You’ve just been assigned a brand-new piece of repertoire, and you’re excited to get started on it, so you open up Youtube. You search the title of your new piece (a standard in the literature), and the first video has millions of views. It’s in 4K HD, and the piece is performed immaculately… by a 6-year-old.
Suddenly, your inspiration is replaced by shame, questioning, and reevaluating your worth as a musician. How have I been studying for years and can’t play like that? What does this kid have that I don’t? Have I just been wasting my time? You resolve to practice harder, dedicate more time to your instrument, and hope that if you keep pushing, you’ll make up for lost time.
This sequence of events is something I am far too familiar with. Though I can’t speak for all musicians, every adult piano student I’ve ever taught has shared this experience. Finding inspiration and value in your work as a musician can be difficult when it seems like musical skill and talent come so easily and naturally to everyone except you.
So, you lock yourself in a practice room, keep your head down in your music, and again, hope that if you just fit in enough practice today, tomorrow, and this weekend, no one will know that you’re behind—that you don’t quite have what it takes—that you’ll make up for what you’re missing with your passion for practice. After all, “hard work beats talent when talent doesn’t work hard,” right?
Throughout my nine years of university piano study, I have experienced this sense of urgency within myself and amongst my peers when learning new repertoire and progressing as a musician. I’ve seen pianists walk out of their theory class just to break into a sprint to claim a practice room over someone else. I’ve seen others set up camp in practice rooms, living in that room for hours (sometimes practicing, sometimes sitting on their phones…). But if we’re in the practice room, we’re worth something as musicians, right?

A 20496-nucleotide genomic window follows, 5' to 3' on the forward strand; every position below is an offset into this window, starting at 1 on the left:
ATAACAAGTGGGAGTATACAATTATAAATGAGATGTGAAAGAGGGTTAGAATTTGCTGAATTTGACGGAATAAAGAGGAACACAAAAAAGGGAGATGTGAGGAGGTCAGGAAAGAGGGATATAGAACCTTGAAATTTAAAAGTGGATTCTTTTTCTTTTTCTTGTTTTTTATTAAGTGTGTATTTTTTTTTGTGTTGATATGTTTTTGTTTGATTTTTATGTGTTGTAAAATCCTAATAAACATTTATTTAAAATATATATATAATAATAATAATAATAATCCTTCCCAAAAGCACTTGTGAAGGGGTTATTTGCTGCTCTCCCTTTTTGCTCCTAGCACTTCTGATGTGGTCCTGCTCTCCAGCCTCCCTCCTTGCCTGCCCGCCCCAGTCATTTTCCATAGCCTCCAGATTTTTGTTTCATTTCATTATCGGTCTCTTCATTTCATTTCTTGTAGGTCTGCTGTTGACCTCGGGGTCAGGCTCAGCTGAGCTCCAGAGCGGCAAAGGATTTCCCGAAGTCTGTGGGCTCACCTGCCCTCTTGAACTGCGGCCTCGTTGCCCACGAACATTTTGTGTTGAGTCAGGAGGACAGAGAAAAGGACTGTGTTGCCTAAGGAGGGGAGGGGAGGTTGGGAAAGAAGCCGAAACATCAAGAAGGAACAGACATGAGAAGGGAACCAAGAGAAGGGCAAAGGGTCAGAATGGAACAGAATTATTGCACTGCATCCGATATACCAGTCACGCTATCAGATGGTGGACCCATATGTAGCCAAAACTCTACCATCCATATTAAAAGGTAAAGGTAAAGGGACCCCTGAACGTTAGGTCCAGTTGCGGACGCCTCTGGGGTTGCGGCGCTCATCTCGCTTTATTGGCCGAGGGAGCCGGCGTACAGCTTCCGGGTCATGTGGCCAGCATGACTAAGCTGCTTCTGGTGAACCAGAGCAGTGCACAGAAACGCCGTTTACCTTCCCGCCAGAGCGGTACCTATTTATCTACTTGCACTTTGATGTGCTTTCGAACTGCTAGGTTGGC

I’ve seen multiple ensemble performances, filled with skilled musicians, that were abject failures purely because their sense of urgency (either individual or influenced by a leader) pushed them to choose too difficult repertoire to learn in too little time. I guess they’re just not good enough, right?
If you said “wrong” to any of these things, I’d be the first to admit I’m guilty of all these offenses, so I know firsthand just how unhelpful and uncomfortable this mindset can be.
When I teach beginner pianists, one of our big goals is to have a successful first performance they feel confident about and proud of. There is no timeline for this—if a performance opportunity comes around and they’re not ready, they won’t be playing. This is because the most important thing to me about their first performance is how they feel about it. I want their relationship with performance to be one of sharing their hard work and love for music—not one of nervous-fueled uncertainty. It’s great to push our students outside of their comfort zone, but it’s necessary to weigh the cost.
Why is the importance of how we feel as performers so often superseded by a power deemed more valuable? This might be the prospect of getting another premiere under your belt, a masterclass with a famous musician, pressure from a teacher, or just a general sense that it’s what we “should” be doing by watching everyone else around us.
I am writing this to remind every musician at any level that there is no right or wrong timeline for your progress. I’m sure we all “know this,” but I’m not sure we always practice or model it for others. If you’re not ready, cancel the performance. If you need more time, take that time. If your teacher or conductor asks too much of you, please tell them. Your experience as a musician is important. I say this having been on both sides: I don’t want to watch or listen to a performance by a musician who isn’t confident and whose performance is fueled by self-doubt, urgency, and shame. So please, step out of the practice room, breathe some fresh air, and know that music will be waiting for you right where you left it when you return.